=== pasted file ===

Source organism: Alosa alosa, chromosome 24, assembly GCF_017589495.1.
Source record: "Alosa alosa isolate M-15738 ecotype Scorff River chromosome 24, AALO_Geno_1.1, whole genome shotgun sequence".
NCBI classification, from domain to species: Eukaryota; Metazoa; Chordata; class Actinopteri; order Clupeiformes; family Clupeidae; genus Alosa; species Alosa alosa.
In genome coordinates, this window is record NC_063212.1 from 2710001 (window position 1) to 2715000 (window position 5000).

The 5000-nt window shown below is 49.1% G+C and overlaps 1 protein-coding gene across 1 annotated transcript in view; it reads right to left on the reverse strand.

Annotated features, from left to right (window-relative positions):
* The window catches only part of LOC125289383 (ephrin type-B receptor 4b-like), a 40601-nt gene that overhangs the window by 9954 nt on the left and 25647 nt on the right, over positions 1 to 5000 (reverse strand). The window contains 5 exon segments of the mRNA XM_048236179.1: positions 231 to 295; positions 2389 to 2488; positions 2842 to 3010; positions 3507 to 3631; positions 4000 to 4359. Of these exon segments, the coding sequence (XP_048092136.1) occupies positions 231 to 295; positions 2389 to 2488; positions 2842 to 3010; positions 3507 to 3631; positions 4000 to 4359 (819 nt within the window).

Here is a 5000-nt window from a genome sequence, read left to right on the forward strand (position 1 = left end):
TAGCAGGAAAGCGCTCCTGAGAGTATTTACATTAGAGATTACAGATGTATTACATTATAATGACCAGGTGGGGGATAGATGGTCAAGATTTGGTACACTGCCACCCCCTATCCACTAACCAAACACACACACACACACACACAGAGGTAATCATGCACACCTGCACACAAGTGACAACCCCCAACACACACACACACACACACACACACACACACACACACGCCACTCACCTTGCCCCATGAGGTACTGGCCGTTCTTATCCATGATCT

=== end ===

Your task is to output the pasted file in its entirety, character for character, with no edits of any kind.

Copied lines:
Source organism: Alosa alosa, chromosome 24, assembly GCF_017589495.1.
Source record: "Alosa alosa isolate M-15738 ecotype Scorff River chromosome 24, AALO_Geno_1.1, whole genome shotgun sequence".
NCBI classification, from domain to species: Eukaryota; Metazoa; Chordata; class Actinopteri; order Clupeiformes; family Clupeidae; genus Alosa; species Alosa alosa.
In genome coordinates, this window is record NC_063212.1 from 2710001 (window position 1) to 2715000 (window position 5000).

The 5000-nt window shown below is 49.1% G+C and overlaps 1 protein-coding gene across 1 annotated transcript in view; it reads right to left on the reverse strand.

Annotated features, from left to right (window-relative positions):
* The window catches only part of LOC125289383 (ephrin type-B receptor 4b-like), a 40601-nt gene that overhangs the window by 9954 nt on the left and 25647 nt on the right, over positions 1 to 5000 (reverse strand). The window contains 5 exon segments of the mRNA XM_048236179.1: positions 231 to 295; positions 2389 to 2488; positions 2842 to 3010; positions 3507 to 3631; positions 4000 to 4359. Of these exon segments, the coding sequence (XP_048092136.1) occupies positions 231 to 295; positions 2389 to 2488; positions 2842 to 3010; positions 3507 to 3631; positions 4000 to 4359 (819 nt within the window).

Here is a 5000-nt window from a genome sequence, read left to right on the forward strand (position 1 = left end):
TAGCAGGAAAGCGCTCCTGAGAGTATTTACATTAGAGATTACAGATGTATTACATTATAATGACCAGGTGGGGGATAGATGGTCAAGATTTGGTACACTGCCACCCCCTATCCACTAACCAAACACACACACACACACACACAGAGGTAATCATGCACACCTGCACACAAGTGACAACCCCCAACACACACACACACACACACACACACACACACACACACGCCACTCACCTTGCCCCATGAGGTACTGGCCGTTCTTATCCATGATCT